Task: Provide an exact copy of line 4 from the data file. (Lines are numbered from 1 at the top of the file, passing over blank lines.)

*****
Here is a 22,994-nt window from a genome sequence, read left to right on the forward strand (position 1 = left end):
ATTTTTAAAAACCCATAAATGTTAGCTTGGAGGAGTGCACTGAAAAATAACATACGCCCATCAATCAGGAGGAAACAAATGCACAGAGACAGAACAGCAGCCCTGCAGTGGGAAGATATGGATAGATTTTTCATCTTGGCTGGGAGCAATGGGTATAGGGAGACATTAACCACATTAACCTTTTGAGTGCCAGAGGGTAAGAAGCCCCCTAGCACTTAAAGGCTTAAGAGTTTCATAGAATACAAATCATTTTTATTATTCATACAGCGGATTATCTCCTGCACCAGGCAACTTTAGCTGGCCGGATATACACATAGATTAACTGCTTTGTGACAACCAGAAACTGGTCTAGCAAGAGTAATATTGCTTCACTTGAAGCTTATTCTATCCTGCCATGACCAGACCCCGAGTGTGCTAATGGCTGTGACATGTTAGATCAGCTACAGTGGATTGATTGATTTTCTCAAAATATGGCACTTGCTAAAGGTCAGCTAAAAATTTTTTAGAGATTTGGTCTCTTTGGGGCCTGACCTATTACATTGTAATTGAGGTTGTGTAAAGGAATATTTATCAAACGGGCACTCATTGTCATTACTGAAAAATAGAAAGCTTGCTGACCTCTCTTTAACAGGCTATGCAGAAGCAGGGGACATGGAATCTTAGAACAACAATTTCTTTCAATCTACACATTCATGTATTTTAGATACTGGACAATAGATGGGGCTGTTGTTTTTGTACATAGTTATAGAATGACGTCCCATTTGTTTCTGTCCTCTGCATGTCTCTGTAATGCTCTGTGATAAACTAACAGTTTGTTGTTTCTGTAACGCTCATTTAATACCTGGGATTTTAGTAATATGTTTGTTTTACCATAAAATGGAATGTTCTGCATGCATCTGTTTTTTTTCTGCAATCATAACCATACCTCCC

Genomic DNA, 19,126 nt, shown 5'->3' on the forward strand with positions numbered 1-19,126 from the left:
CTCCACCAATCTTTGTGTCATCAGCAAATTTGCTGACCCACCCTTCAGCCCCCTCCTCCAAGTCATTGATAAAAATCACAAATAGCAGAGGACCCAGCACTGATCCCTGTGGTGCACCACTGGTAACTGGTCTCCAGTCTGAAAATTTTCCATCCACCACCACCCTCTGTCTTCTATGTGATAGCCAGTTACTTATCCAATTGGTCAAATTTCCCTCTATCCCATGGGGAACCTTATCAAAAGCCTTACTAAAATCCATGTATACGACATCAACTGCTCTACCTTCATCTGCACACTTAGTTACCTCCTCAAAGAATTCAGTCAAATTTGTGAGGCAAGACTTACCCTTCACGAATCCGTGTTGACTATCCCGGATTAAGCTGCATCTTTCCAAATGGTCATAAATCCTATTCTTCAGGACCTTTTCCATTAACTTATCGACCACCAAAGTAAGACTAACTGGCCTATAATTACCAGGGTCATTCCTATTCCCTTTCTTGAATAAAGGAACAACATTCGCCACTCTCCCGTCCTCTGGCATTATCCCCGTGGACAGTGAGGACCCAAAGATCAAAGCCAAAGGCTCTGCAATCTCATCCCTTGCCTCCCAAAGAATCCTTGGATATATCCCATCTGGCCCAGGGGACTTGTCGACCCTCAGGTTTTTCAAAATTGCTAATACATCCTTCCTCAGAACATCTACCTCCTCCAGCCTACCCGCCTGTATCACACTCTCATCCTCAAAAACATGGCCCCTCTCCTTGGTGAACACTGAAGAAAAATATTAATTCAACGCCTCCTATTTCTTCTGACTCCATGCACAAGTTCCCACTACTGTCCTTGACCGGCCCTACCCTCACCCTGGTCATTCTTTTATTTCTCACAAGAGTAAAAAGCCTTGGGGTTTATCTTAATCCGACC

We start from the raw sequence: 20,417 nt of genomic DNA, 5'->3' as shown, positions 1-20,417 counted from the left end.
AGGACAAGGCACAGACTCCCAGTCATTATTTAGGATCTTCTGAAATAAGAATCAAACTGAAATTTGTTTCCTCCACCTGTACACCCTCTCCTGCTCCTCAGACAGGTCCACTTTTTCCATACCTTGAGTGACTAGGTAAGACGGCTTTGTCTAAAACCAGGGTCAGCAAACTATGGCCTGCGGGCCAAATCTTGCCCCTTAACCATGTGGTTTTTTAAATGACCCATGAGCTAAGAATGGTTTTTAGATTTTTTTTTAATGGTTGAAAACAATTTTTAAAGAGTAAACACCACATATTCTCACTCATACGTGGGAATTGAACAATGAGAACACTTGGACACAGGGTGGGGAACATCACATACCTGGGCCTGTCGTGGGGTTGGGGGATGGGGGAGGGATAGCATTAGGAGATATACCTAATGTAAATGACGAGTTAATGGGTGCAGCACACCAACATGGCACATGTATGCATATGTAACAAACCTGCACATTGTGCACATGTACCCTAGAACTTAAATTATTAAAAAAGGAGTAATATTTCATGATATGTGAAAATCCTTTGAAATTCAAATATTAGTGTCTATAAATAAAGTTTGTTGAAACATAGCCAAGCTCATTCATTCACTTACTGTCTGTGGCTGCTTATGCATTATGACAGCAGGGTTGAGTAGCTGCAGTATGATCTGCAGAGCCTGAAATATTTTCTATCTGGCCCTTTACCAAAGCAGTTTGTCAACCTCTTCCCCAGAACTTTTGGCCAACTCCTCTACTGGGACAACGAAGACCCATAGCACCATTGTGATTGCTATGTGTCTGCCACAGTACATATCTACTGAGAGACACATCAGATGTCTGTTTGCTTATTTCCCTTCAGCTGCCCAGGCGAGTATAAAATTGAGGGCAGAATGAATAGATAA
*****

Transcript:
CTCCACCAATCTTTGTGTCATCAGCAAATTTGCTGACCCACCCTTCAGCCCCCTCCTCCAAGTCATTGATAAAAATCACAAATAGCAGAGGACCCAGCACTGATCCCTGTGGTGCACCACTGGTAACTGGTCTCCAGTCTGAAAATTTTCCATCCACCACCACCCTCTGTCTTCTATGTGATAGCCAGTTACTTATCCAATTGGTCAAATTTCCCTCTATCCCATGGGGAACCTTATCAAAAGCCTTACTAAAATCCATGTATACGACATCAACTGCTCTACCTTCATCTGCACACTTAGTTACCTCCTCAAAGAATTCAGTCAAATTTGTGAGGCAAGACTTACCCTTCACGAATCCGTGTTGACTATCCCGGATTAAGCTGCATCTTTCCAAATGGTCATAAATCCTATTCTTCAGGACCTTTTCCATTAACTTATCGACCACCAAAGTAAGACTAACTGGCCTATAATTACCAGGGTCATTCCTATTCCCTTTCTTGAATAAAGGAACAACATTCGCCACTCTCCCGTCCTCTGGCATTATCCCCGTGGACAGTGAGGACCCAAAGATCAAAGCCAAAGGCTCTGCAATCTCATCCCTTGCCTCCCAAAGAATCCTTGGATATATCCCATCTGGCCCAGGGGACTTGTCGACCCTCAGGTTTTTCAAAATTGCTAATACATCCTTCCTCAGAACATCTACCTCCTCCAGCCTACCCGCCTGTATCACACTCTCATCCTCAAAAACATGGCCCCTCTCCTTGGTGAACACTGAAGAAAAATATTAATTCAACGCCTCCTATTTCTTCTGACTCCATGCACAAGTTCCCACTACTGTCCTTGACCGGCCCTACCCTCACCCTGGTCATTCTTTTATTTCTCACAAGAGTAAAAAGCCTTGGGGTTTATCTTAATCCGACC